Special Discounts for Pupils, Newly Called & Students
Browse Secondhand Online
Once the order is confirmed you will be e-mailed a link to download the eBook. This may take up to one working day.
All eBooks are supplied firm sale and cannot be returned. If you believe there is a fault with your eBook then contact us on email@example.com and we will help in resolving the issue. This does not affect your statutory rights.
What’s a Bank Worth? provides a theoretical model for bank valuation, but also highlights the challenges in times of economic uncertainty. It consists of two parts: the first part outlines a theoretical model for bank valuation, and the second part looks into associated subjects such as behavioural aspects, responses to crisis and the prohibition of interest.
The book starts with a brief review of the theoretical framework surrounding the valuation of companies, and which model appears to be most suitable for firm valuation, and then guides the reader through the application of the residual income model to value a financial institution. Subsequently, it outlines a number of practical challenges faced when applying the model. We will. The question that then arises is how banks differ and the impact of these exact differences on the valuation model. Is it possible to use the same model to value a bank?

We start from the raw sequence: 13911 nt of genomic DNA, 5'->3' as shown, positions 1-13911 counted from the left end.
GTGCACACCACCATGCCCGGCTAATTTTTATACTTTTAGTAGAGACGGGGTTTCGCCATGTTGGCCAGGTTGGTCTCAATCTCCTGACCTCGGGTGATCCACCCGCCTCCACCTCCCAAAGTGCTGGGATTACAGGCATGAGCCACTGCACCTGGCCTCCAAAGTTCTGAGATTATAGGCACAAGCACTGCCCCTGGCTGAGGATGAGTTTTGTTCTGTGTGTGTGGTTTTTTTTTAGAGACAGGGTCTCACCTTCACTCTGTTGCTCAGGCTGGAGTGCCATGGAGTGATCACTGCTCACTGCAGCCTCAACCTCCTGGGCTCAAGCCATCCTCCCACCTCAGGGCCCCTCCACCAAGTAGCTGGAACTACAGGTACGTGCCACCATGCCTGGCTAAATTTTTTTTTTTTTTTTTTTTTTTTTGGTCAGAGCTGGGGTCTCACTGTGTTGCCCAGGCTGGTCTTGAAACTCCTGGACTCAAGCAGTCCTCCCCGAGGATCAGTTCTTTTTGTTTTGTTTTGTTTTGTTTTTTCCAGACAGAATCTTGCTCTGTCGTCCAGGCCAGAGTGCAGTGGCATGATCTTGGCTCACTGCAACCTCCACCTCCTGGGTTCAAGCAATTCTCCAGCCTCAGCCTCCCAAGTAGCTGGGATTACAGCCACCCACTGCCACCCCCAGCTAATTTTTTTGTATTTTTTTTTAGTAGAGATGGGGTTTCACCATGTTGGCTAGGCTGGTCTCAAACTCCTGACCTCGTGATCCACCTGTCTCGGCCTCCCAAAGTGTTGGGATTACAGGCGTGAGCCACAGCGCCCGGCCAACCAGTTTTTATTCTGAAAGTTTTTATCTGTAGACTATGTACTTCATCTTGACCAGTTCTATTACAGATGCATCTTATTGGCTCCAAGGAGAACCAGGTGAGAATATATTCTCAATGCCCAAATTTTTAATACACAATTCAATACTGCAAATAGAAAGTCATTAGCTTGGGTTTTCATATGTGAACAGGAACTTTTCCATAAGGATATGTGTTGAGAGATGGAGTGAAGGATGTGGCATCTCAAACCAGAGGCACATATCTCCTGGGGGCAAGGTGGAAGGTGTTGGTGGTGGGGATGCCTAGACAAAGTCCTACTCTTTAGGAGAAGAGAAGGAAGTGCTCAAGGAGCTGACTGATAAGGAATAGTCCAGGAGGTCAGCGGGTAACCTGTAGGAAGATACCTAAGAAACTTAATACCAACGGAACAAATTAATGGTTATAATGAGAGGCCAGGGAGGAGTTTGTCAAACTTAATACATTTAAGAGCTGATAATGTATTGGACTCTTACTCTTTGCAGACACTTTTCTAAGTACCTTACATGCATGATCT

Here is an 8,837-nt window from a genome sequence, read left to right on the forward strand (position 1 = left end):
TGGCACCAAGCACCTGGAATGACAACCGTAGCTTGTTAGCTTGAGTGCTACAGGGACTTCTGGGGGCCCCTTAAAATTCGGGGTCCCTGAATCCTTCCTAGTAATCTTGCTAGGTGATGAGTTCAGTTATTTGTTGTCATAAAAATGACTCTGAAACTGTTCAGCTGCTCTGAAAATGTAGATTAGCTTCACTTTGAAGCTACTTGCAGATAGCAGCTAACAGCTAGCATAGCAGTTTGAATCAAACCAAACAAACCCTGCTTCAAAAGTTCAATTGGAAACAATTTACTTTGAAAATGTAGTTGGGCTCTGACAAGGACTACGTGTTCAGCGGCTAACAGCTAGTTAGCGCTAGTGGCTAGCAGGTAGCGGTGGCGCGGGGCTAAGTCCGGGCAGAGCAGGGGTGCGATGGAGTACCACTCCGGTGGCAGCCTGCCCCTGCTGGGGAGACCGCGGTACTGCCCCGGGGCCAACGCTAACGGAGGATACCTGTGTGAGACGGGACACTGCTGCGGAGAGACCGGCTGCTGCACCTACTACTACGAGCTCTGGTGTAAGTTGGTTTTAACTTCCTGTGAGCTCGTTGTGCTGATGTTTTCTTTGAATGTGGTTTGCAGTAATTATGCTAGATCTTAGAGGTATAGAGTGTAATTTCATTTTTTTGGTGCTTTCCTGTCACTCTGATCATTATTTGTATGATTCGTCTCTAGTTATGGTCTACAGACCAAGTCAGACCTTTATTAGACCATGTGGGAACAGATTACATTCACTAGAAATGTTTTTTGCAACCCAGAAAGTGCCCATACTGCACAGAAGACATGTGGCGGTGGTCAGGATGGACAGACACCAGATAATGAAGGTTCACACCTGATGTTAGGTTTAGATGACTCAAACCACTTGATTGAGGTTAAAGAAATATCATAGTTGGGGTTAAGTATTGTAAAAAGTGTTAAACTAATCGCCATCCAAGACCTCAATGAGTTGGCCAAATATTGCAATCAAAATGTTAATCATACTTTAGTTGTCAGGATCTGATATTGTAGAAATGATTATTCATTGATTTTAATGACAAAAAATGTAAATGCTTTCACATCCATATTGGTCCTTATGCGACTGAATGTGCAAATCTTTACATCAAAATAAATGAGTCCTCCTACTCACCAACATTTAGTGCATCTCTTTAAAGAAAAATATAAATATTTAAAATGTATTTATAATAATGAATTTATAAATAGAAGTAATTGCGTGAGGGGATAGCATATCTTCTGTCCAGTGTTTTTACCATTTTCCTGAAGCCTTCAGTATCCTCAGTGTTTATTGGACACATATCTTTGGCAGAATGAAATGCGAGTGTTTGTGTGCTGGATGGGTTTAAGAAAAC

What’s a Bank Worth? is based on the author’s earlier work Valuing Banks in Uncertain Times. There are, however, a number of differences. The most substantial change is that this book does not have a specific section for Islamic financial institutions. Instead, it has a number of additional sections dealing with asset bubbles, financial regulations, risk management, and interest.
The data used for the study that forms the basis of this book predates the global financial crisis of 2007/2008. Although current events do not by definition invalidate the results, they do raise a number of related questions such as how the model presented might hold up throughout an economic cycle and whether or not the asset bubble and subsequent bust could have been predicted.
The remainder of this book is divided into two main sections. The first part explores different types of valuation models and how the selected “residual income model” can be applied to the valuation of banks as well as to Islamic banks. The second part focuses on challenges which are not necessarily only applicable to banks and will consider issues such as the impact of the media on share prices, valuation in uncertain times and market sentiment.